Proteins are complex little bastards. Plus there are currently around 200 million known with 30 million new ones cropping up each year. They’re worse than rabbits.
They’re also a bit sneaky. They exist in many shapes and configurations thanks to being made of strings of amino acids. It’s incredibly difficult to determine exactly what these protein strings look like, but it just got a lot easier, and that has massive implications for the medical community.
Determining the structure of a protein is important. It can help in developing medicines and understanding the building blocks of life. It may even help us break down plastics or have other amazing environmental implications. However, because of how tiny and intricate proteins are, scientists have often struggled with this step.
For years researchers have been working towards new techniques which can make educated guesses based on the amino acids that make up the protein in question. It’s been a slow rise but AlphaFold looks to be making serious steps towards advancements in this field.
AlphaFold is an artificial intelligence network to come out of Google’s DeepMind AI initiative. It may not write songs or watch heads instead of footballs, but it has outperformed 1,000 other teams when it comes to protein-structure prediction.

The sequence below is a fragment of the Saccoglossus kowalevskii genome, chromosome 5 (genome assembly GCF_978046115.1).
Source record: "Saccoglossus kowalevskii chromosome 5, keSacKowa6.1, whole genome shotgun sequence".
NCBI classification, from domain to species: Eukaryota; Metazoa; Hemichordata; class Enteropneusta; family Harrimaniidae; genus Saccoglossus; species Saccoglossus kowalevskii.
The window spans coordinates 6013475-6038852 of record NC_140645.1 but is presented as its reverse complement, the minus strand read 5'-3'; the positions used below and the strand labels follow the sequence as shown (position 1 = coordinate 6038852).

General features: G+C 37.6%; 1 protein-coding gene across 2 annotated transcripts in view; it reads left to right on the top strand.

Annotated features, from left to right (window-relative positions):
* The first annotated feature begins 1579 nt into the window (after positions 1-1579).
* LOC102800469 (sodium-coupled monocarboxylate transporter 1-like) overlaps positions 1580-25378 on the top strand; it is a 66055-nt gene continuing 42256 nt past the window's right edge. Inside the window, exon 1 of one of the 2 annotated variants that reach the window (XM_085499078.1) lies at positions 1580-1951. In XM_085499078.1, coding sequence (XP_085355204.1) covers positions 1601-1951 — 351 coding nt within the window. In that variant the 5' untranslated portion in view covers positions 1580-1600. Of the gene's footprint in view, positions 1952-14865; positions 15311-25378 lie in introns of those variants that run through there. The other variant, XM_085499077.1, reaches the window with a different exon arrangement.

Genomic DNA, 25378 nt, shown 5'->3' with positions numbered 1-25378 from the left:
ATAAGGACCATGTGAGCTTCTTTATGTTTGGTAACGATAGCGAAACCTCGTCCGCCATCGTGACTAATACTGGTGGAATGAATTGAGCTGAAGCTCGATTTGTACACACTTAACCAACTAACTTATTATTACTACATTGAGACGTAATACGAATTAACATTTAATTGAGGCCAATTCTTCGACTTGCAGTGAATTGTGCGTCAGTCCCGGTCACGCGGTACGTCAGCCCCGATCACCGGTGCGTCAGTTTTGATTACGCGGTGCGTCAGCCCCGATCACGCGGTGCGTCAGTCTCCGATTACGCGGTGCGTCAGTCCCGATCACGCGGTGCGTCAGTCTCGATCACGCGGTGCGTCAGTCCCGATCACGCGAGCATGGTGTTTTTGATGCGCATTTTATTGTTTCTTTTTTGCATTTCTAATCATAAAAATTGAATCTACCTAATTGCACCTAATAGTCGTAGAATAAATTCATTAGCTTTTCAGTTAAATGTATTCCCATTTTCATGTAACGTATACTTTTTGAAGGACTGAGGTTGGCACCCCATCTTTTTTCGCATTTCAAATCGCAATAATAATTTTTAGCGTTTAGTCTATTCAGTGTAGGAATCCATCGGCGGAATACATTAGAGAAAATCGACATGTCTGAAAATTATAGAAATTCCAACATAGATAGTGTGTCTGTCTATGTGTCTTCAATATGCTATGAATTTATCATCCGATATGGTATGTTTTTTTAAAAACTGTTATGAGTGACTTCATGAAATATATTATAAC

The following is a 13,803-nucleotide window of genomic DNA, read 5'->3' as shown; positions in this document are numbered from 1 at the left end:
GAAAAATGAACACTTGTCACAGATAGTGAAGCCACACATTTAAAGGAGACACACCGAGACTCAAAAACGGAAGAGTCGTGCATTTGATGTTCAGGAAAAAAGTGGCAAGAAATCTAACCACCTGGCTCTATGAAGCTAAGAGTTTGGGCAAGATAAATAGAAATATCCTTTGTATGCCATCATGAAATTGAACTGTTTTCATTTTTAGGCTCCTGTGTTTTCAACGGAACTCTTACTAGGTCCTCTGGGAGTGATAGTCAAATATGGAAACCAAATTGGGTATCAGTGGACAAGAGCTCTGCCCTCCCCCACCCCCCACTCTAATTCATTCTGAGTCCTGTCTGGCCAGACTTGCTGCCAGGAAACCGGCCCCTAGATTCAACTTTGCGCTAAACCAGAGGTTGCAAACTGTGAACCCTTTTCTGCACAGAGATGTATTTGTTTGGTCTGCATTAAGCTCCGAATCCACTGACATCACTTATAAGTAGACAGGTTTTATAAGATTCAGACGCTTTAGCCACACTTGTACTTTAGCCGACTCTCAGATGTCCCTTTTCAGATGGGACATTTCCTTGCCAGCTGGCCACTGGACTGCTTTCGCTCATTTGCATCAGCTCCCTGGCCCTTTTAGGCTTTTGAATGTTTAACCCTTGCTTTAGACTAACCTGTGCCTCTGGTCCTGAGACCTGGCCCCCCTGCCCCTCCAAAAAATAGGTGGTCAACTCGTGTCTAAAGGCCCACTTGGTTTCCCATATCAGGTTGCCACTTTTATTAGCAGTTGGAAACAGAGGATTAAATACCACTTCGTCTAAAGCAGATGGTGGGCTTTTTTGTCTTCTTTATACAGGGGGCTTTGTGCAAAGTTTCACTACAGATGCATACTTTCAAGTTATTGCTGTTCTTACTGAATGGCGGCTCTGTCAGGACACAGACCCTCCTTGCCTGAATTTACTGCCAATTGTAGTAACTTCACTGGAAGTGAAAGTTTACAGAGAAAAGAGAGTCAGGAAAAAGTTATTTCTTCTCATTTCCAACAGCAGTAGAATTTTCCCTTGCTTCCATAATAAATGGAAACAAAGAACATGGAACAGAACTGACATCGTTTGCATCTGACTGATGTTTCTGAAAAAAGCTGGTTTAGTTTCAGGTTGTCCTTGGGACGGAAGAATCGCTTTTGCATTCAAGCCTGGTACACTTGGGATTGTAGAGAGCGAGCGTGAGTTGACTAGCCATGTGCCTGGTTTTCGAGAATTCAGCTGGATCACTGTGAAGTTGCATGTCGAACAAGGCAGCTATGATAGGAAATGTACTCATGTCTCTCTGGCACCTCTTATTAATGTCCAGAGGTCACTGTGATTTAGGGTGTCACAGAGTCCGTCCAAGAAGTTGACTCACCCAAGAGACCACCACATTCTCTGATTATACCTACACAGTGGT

Every two years teams participate in CASP, a group challenge to determine the fastest ways to predict protein structures. In 2018 AlphaFold made a very strong showing coming top of the class, but more recently it absolutely wiped the floor with the competition.
The level of accuracy AlphaFold managed in 2020 has many scientists proclaiming this is a huge step forward. It’s also much cheaper than other current methods, which may still need to be used at times but still definitely makes things much easier and more accessible for teams.
AlphaFold may even help with COVID-19 by predicting the protein structures associated.
At the Planck institute for Developmental Biology in Tübingen, Germany, AlphaFold has assisted in finding a protein structure that’s eluded the team for years.
“It’s a game changer,” Andrei Lupas an evolutionary biologist at the institute told Nature.com. “This will change medicine. It will change research. It will change bioengineering. It will change everything.”
Game changer gets overused in today’s world. This feels like one of those rare times when it actually means something.
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